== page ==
“The March” and photography in the Civil War

“The March” and photography in the Civil War

Just finished reading “The March” by E.L. Doctorow. It is a fictional novel of Sherman’s March from Savannah to just outside of Raleigh, NC. It stopped in Raleigh because Lee surrendered to Grant at that point in the march. The story is fascinating and Doctorow’s fictionalization of this history is gripping. It captures the misery of the slaves and the cruelty of the slave owners while showing that racism extended to the North and many of the Northern leaders shared the racist opinions of the southern residents. Critics have pointed out that one of the more interesting and important characters is Josiah Culp, a photographer from Philadelphia, licensed by the US Army, there being recognition that this war will be photographed widely and recorded for posterity. Culp has a young freed  man (Calvin) who works as his assistant. Culp meets two of the more interesting characters, Arly and Will, and makes their portrait. Will is dead. Culp exclaims that this is even better. He takes a picture of the two friends sitting on a bench with Arly holding Will upright. A day later Culp dies while digging a grave for Will. Arly puts both Culp and Will in the grave and shortly assumes the leadership role in this group of people.
The next day as the entourage is leaving Columbia bound for North Carolina Calvin tells Arly to stop. Arly screams “What is it now?”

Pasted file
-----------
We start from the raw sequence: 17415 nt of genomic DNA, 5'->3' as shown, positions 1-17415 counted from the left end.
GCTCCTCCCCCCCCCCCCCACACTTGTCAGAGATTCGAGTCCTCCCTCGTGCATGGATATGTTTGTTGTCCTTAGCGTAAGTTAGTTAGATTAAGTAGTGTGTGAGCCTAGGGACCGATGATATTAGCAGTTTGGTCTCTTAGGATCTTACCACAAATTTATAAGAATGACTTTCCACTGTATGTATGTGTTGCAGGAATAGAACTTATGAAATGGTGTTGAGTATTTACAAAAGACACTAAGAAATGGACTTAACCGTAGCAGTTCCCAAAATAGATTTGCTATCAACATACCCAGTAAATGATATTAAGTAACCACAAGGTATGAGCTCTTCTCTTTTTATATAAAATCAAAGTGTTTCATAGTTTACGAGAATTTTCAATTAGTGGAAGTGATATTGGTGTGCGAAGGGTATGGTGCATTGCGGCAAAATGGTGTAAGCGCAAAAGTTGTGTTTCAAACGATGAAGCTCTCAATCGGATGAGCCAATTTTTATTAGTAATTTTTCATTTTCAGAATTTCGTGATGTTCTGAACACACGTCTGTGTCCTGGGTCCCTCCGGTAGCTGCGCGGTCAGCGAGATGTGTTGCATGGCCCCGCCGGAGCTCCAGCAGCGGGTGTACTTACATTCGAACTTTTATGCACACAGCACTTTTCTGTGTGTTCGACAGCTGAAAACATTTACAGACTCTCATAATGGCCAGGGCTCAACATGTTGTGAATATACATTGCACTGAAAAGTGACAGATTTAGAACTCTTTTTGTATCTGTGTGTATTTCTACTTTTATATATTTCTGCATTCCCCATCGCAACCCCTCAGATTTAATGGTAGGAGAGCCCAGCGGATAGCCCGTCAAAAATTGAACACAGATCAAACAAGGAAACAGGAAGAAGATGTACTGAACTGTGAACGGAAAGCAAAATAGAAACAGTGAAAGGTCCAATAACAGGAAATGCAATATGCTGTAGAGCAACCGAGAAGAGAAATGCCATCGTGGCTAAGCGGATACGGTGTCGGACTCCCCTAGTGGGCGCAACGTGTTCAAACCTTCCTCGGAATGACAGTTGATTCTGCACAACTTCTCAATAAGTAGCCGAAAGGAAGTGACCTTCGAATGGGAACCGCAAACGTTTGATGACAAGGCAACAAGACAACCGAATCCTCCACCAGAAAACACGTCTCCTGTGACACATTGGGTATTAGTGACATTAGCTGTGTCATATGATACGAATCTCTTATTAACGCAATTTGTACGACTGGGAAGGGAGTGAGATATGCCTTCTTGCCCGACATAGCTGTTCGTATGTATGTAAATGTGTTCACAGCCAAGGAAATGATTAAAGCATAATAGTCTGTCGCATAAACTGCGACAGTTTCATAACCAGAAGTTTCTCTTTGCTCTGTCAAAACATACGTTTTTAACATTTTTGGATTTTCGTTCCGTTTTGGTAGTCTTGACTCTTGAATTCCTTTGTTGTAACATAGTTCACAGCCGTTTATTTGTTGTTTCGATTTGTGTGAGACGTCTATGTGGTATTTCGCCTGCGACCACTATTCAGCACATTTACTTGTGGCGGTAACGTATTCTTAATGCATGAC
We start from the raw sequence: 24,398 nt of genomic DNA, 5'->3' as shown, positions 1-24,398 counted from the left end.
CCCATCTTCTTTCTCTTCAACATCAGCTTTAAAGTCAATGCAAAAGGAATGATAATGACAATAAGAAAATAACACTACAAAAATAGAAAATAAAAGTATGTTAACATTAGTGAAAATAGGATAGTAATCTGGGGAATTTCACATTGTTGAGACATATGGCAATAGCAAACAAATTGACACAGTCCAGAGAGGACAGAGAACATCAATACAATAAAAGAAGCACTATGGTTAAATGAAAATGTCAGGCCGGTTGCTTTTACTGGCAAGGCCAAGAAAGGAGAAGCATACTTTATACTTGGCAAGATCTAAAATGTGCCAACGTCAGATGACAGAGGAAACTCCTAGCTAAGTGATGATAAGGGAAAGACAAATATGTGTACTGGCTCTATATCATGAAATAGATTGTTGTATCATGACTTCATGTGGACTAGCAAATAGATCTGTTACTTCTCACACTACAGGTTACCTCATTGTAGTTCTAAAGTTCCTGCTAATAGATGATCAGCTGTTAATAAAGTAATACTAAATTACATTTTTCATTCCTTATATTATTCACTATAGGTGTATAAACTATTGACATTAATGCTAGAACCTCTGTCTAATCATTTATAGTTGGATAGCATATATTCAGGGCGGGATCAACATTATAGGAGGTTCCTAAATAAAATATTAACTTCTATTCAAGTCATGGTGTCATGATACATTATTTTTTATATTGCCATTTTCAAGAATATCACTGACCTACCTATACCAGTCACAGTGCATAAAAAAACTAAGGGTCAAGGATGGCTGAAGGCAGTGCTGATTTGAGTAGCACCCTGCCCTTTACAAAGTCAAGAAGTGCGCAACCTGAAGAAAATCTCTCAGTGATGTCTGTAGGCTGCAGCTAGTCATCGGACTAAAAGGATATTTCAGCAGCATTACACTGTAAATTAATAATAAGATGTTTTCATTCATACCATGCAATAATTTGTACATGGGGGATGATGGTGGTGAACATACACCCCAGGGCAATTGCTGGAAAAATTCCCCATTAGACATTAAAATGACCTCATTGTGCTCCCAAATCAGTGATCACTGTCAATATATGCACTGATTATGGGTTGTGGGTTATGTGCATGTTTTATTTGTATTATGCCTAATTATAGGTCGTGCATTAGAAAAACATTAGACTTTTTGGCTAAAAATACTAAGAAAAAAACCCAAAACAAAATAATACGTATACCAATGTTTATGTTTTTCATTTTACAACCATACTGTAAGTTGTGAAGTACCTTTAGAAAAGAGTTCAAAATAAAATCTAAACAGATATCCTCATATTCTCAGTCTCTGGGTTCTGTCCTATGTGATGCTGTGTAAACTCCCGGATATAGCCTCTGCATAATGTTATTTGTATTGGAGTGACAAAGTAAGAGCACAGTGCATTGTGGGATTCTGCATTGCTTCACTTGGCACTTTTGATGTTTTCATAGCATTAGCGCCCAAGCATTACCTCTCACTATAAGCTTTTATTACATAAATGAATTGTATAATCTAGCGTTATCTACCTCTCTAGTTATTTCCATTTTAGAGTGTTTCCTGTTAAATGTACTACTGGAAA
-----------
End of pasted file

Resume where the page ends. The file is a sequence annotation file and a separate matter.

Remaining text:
“Mr. Culp taught me to look at things, and that is what I’m doing. Most people don’t really look at what they’re looking at. But we have to. We have to look at things for them.” As they continue on with Arly anxious to leave. Calvin feels he must not leave Columbia until he had made as many negatives of the ruined city as his supplies allowed. “Time goes on,’ Mr Culp often reminded him, ‘Time goes on, things change, from moment to moment, and a photo is all that remains of the moment past.”
Later Arly spots Miss Emily Thompson who had become a nurse. He directs Calvin to follow her. They come upon a house where a large number of black children are playing out front. Calvin stops and goes into the yard to speak with Miss Thompson. When he returns with Arly now obviously enraged he says, “I’m doing what I do,which is to see things. I see this woman and these orphan children.
In spite of Mr. Culp’s devotion to his art and his belief in its historical value, it is clear that a photograph has no more ability to preserve reality than a diary, a letter, or a newspaper article. In spite of that, Culp and then Calvin and their wagon loaded with equipment make real the fictional narratives of other characters. This is a terrific bit of writing that gives the entire novel its historical feel.
From my point of view Culp is a true documentary photographer, he believes and teaches that  “Many Look, Few See.”

 

 

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